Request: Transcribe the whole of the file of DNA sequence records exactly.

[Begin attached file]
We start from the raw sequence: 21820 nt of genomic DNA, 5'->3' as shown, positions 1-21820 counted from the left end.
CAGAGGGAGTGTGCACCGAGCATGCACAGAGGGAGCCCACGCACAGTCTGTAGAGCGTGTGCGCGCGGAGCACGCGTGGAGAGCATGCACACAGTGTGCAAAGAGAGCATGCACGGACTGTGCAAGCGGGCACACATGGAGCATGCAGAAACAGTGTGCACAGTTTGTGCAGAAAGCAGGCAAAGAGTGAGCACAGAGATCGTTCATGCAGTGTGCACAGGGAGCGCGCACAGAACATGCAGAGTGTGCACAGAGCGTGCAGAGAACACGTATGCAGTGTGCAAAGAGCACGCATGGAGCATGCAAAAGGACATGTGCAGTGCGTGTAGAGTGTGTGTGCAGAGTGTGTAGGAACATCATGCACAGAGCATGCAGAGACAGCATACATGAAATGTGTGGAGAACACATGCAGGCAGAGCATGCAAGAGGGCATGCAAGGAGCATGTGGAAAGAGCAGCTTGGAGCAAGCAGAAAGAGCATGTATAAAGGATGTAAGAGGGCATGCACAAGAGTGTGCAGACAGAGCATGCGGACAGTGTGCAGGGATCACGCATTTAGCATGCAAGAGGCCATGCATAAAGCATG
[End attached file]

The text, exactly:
We start from the raw sequence: 21820 nt of genomic DNA, 5'->3' as shown, positions 1-21820 counted from the left end.
CAGAGGGAGTGTGCACCGAGCATGCACAGAGGGAGCCCACGCACAGTCTGTAGAGCGTGTGCGCGCGGAGCACGCGTGGAGAGCATGCACACAGTGTGCAAAGAGAGCATGCACGGACTGTGCAAGCGGGCACACATGGAGCATGCAGAAACAGTGTGCACAGTTTGTGCAGAAAGCAGGCAAAGAGTGAGCACAGAGATCGTTCATGCAGTGTGCACAGGGAGCGCGCACAGAACATGCAGAGTGTGCACAGAGCGTGCAGAGAACACGTATGCAGTGTGCAAAGAGCACGCATGGAGCATGCAAAAGGACATGTGCAGTGCGTGTAGAGTGTGTGTGCAGAGTGTGTAGGAACATCATGCACAGAGCATGCAGAGACAGCATACATGAAATGTGTGGAGAACACATGCAGGCAGAGCATGCAAGAGGGCATGCAAGGAGCATGTGGAAAGAGCAGCTTGGAGCAAGCAGAAAGAGCATGTATAAAGGATGTAAGAGGGCATGCACAAGAGTGTGCAGACAGAGCATGCGGACAGTGTGCAGGGATCACGCATTTAGCATGCAAGAGGCCATGCATAAAGCATG